While inflation has continued to have an impact in all mediums of entertainment, it has had a particularly interesting effect on the video game world.
From the beginning, video games have been an expensive luxury, allowing few people to possess them due to the extra cost. While the people of 2013 thought Microsoft was crazy to sell their new console for $500, the Nintendo Entertainment System of the 1980s was far more expensive when adjusting for inflation, especially due to its significantly inferior hardware.
In order to make games more affordable, developers set the maximum price for most software to $60 in 2005, and few companies have strayed above that daunting price tag with their releases. According to IGN, a game priced at $60 adjusted for inflation equates to more than $100 in expenses. This has been a nagging issue in value for the game developers that had their game budget increased more than a decade ago.
This issue is currently in the spotlight after the backlash that recent AAA games, those of the highest quality in the industry, used predatory practices such as pay-to-win micro-transactions and loot boxes to build revenue.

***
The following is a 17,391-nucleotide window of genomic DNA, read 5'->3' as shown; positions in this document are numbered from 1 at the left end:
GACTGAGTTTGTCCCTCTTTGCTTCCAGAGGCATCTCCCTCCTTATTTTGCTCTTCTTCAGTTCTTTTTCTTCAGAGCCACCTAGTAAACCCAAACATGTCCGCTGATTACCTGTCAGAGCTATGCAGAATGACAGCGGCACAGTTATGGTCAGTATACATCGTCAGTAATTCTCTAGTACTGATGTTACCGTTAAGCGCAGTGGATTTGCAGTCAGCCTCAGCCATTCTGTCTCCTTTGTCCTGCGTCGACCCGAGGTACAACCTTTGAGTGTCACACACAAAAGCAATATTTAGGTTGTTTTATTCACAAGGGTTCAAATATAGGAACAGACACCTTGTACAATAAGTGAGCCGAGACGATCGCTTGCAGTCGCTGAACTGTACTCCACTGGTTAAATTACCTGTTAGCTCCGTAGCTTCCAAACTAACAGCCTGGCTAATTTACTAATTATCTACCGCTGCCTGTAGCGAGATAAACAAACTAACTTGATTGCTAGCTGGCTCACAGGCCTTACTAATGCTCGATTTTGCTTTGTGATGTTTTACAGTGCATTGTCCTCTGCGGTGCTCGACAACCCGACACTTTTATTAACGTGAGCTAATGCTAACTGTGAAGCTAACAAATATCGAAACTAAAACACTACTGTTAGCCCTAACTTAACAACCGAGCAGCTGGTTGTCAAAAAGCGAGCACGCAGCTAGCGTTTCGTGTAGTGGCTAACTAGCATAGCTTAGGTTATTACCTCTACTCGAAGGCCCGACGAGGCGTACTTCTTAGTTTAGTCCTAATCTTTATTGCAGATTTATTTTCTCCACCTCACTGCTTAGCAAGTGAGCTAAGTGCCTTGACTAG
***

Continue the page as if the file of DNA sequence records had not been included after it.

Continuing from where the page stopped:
Multiple government agencies around the world are reviewing these practices to determine the legality. People from the gaming industry are equally divided on what to do, however, no developer wants to pass the $60 mark.
“We have to decide what we want,” said James Portnow, developer for Extra Credits. “Are we content paying more for these games at launch? The data suggests that many are not willing to do so, [meaning] we are going to have to learn to live with loot boxes or micro-transactions.”
Famous video game critic Jim Sterling is on the opposite side of the debate. He has argued that games containing micro-transactions and other revenue-generating functions should be free to play, similar to the mobile market.
“In some ways, you can argue that major publishers have embraced a much-needed business model,” said Sterling. “The only issue is that they have also kept the old business model, [allowing both upfront costs] and back-door expenses.”
Without a doubt, the gaming empire appears unstable in its current state. EA’s controversial usage of loot boxes in this year’s “Star Wars Battlefront II” release is a prime example of developers standing their ground. Still, many of these companies refuse to surpass the $60 ceiling, something all gamers can appreciate.
“My console already costs more than $300,” said Eddie Jones, freshman. “I definitely wouldn’t purchase games at $80 price points, and I feel most developers respect that to be the general view of consumers.”